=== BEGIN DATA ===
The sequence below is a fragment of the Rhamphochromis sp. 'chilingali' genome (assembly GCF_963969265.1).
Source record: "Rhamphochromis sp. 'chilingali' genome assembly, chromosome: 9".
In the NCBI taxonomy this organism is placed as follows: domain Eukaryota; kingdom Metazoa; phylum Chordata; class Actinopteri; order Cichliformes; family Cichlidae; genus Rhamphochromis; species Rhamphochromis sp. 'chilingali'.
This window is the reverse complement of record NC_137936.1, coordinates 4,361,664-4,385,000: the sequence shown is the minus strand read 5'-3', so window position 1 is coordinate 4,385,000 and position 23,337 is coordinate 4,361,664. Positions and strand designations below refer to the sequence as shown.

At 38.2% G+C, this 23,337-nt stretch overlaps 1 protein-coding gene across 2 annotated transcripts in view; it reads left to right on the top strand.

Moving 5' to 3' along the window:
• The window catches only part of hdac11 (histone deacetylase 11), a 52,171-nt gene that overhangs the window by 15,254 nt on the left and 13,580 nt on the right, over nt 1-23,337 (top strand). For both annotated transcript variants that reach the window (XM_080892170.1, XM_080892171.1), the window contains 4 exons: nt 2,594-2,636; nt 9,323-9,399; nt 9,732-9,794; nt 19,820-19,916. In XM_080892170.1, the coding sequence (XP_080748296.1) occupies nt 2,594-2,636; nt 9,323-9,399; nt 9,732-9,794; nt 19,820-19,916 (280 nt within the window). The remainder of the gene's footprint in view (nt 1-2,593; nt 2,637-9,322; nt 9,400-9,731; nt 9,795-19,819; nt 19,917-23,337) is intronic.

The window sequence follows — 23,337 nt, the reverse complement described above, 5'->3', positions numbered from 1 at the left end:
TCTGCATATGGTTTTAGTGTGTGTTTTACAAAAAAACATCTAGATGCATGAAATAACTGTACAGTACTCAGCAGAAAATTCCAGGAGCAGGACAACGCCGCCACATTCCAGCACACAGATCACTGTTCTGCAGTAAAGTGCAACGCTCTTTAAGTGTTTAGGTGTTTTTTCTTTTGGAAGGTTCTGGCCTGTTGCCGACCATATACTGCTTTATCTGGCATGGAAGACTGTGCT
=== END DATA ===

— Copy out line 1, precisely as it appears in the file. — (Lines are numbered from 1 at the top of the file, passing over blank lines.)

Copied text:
The sequence below is a fragment of the Rhamphochromis sp. 'chilingali' genome (assembly GCF_963969265.1).